Advancement of standardized data elements for the purpose of matching. Standards that facilitate the consistent capture of demographic information such as address and phone number are most effective. In NextGate's twenty-year history matching records, a high-quality address, coupled with one's birthday, is very powerful for accurate algorithm-based patient matching. The addition of an accurate phone number provides an even higher match rate.
Cautionary use of third-party reference data, including credit or financial information, that does not support matching efforts for minors or immigrants.
Inclusion of patient-generated data via personal mobile devices, particularly with biometric identification capabilities, should be considered as part of a longer-term strategy for enhanced patient matching.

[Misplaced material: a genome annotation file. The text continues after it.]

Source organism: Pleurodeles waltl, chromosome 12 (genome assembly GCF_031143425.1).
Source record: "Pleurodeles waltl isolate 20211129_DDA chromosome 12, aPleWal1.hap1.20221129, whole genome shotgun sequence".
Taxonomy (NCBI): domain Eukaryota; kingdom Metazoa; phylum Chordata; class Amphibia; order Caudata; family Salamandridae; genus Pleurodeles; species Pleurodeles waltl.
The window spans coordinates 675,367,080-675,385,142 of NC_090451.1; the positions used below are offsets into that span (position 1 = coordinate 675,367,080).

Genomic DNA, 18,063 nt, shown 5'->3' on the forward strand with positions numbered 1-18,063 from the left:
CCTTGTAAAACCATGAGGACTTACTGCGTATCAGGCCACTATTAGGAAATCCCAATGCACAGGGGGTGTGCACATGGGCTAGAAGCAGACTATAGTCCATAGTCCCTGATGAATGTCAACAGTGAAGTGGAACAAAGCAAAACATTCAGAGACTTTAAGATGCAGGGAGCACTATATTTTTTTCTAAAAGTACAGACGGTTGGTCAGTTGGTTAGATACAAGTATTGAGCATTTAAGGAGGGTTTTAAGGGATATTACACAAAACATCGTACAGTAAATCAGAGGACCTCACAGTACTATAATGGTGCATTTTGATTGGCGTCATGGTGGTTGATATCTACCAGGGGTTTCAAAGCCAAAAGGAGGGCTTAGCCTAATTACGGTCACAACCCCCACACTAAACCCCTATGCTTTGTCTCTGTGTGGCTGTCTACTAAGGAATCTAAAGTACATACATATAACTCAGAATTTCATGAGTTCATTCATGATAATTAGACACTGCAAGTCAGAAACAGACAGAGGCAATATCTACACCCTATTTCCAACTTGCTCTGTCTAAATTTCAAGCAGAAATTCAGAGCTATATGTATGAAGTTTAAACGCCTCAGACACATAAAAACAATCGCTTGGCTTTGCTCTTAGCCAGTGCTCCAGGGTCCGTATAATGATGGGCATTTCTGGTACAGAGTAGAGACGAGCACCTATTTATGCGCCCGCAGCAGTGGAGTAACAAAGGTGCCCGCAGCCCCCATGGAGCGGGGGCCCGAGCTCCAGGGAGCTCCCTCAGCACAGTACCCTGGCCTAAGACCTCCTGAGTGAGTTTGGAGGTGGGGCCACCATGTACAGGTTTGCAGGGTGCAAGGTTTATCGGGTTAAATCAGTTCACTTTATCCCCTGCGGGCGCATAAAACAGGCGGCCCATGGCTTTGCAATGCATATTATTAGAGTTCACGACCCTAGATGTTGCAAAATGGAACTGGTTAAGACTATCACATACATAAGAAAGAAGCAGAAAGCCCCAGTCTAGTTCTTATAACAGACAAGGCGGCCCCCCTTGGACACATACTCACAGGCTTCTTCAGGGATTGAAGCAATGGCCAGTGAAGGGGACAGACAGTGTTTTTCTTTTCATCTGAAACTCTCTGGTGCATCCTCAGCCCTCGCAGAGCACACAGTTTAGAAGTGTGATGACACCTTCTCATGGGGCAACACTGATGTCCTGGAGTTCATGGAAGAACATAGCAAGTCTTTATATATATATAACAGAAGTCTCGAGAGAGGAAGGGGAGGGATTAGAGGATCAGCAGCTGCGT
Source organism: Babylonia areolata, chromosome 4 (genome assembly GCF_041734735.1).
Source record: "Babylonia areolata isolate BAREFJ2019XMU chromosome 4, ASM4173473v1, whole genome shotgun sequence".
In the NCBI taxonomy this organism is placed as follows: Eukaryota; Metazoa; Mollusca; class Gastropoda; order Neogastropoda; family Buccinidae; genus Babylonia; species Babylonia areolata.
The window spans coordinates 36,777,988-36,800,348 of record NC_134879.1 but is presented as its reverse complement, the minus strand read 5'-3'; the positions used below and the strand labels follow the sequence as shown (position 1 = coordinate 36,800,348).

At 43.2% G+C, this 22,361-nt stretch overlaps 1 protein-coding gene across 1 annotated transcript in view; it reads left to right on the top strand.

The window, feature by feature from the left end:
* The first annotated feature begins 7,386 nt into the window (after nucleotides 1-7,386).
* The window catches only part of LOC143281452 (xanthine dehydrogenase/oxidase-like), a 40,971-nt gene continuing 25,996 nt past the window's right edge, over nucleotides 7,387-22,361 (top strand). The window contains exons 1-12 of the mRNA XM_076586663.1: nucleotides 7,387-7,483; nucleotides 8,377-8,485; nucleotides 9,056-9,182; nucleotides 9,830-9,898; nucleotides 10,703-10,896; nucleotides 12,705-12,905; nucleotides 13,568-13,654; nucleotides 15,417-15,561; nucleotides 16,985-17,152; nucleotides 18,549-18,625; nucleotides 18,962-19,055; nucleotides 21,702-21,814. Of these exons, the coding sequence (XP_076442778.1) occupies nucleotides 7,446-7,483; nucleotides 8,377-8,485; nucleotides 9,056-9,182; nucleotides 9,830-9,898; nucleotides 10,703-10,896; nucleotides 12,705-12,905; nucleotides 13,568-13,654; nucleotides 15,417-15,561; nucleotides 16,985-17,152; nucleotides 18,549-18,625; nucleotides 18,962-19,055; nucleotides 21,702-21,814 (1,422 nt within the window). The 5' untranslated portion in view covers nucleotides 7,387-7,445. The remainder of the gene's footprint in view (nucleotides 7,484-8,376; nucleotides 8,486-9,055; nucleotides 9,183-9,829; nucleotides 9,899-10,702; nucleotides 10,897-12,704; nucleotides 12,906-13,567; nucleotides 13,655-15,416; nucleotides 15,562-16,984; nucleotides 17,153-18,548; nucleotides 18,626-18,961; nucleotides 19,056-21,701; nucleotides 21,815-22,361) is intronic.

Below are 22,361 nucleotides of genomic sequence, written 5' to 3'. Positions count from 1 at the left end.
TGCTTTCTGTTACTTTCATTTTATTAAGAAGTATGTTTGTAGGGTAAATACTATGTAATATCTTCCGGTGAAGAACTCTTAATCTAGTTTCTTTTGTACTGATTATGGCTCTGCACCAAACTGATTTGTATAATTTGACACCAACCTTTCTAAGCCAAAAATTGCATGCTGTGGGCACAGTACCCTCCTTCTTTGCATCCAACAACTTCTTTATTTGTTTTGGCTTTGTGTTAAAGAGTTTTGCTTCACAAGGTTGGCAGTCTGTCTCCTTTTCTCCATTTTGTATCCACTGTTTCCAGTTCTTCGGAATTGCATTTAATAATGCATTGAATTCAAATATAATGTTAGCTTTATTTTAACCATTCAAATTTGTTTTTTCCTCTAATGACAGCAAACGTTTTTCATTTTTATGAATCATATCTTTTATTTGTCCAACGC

In a separate letter to National Coordinator for Health IT Donald Rucker, M.D., NextGate praised ONC's efforts to better understand the patient matching landscape and aid in standards and technical development.
NextGate urged ONC to look beyond EHR-only requirements for collecting accurate and consistent data elements for matching, stating that the core identity of an individual should not be in the control of any single system, but rather externalized from insulated applications.
"Because EHRs are not always the mechanism by which enterprises manage identity, EHR-focused solutions are unlikely to be optimal," the letter stated.